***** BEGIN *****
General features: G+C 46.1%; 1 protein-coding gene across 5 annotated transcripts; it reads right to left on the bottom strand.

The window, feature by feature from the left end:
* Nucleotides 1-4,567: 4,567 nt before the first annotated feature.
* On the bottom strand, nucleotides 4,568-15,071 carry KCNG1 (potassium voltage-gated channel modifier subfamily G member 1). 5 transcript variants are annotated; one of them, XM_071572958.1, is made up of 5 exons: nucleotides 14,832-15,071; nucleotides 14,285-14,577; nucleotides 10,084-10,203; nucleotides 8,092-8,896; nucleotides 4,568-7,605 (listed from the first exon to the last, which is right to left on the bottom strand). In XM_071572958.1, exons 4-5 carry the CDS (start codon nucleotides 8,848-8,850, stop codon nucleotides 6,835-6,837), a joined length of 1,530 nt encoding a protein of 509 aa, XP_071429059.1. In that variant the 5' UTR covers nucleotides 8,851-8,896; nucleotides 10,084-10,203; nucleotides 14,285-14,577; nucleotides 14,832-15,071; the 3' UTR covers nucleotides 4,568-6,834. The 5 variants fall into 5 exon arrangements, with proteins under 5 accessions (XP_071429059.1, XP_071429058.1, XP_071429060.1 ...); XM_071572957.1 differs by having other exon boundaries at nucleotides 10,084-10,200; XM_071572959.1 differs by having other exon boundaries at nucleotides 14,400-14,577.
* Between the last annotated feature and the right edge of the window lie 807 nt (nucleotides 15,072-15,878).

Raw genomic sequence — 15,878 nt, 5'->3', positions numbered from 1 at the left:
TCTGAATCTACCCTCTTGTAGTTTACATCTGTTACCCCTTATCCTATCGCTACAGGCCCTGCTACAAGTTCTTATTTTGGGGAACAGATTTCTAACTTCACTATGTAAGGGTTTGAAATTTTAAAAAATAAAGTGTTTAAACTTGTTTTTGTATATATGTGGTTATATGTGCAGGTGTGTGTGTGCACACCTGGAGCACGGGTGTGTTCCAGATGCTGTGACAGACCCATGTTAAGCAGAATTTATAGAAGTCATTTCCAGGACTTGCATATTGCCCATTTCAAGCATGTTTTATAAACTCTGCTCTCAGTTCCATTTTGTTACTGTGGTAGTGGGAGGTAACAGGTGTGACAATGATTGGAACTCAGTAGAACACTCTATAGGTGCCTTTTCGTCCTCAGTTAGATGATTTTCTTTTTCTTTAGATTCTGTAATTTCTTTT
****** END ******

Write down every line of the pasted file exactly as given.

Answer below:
General features: G+C 46.1%; 1 protein-coding gene across 5 annotated transcripts; it reads right to left on the bottom strand.

The window, feature by feature from the left end:
* Nucleotides 1-4,567: 4,567 nt before the first annotated feature.
* On the bottom strand, nucleotides 4,568-15,071 carry KCNG1 (potassium voltage-gated channel modifier subfamily G member 1). 5 transcript variants are annotated; one of them, XM_071572958.1, is made up of 5 exons: nucleotides 14,832-15,071; nucleotides 14,285-14,577; nucleotides 10,084-10,203; nucleotides 8,092-8,896; nucleotides 4,568-7,605 (listed from the first exon to the last, which is right to left on the bottom strand). In XM_071572958.1, exons 4-5 carry the CDS (start codon nucleotides 8,848-8,850, stop codon nucleotides 6,835-6,837), a joined length of 1,530 nt encoding a protein of 509 aa, XP_071429059.1. In that variant the 5' UTR covers nucleotides 8,851-8,896; nucleotides 10,084-10,203; nucleotides 14,285-14,577; nucleotides 14,832-15,071; the 3' UTR covers nucleotides 4,568-6,834. The 5 variants fall into 5 exon arrangements, with proteins under 5 accessions (XP_071429059.1, XP_071429058.1, XP_071429060.1 ...); XM_071572957.1 differs by having other exon boundaries at nucleotides 10,084-10,200; XM_071572959.1 differs by having other exon boundaries at nucleotides 14,400-14,577.
* Between the last annotated feature and the right edge of the window lie 807 nt (nucleotides 15,072-15,878).

Raw genomic sequence — 15,878 nt, 5'->3', positions numbered from 1 at the left:
TCTGAATCTACCCTCTTGTAGTTTACATCTGTTACCCCTTATCCTATCGCTACAGGCCCTGCTACAAGTTCTTATTTTGGGGAACAGATTTCTAACTTCACTATGTAAGGGTTTGAAATTTTAAAAAATAAAGTGTTTAAACTTGTTTTTGTATATATGTGGTTATATGTGCAGGTGTGTGTGTGCACACCTGGAGCACGGGTGTGTTCCAGATGCTGTGACAGACCCATGTTAAGCAGAATTTATAGAAGTCATTTCCAGGACTTGCATATTGCCCATTTCAAGCATGTTTTATAAACTCTGCTCTCAGTTCCATTTTGTTACTGTGGTAGTGGGAGGTAACAGGTGTGACAATGATTGGAACTCAGTAGAACACTCTATAGGTGCCTTTTCGTCCTCAGTTAGATGATTTTCTTTTTCTTTAGATTCTGTAATTTCTTTT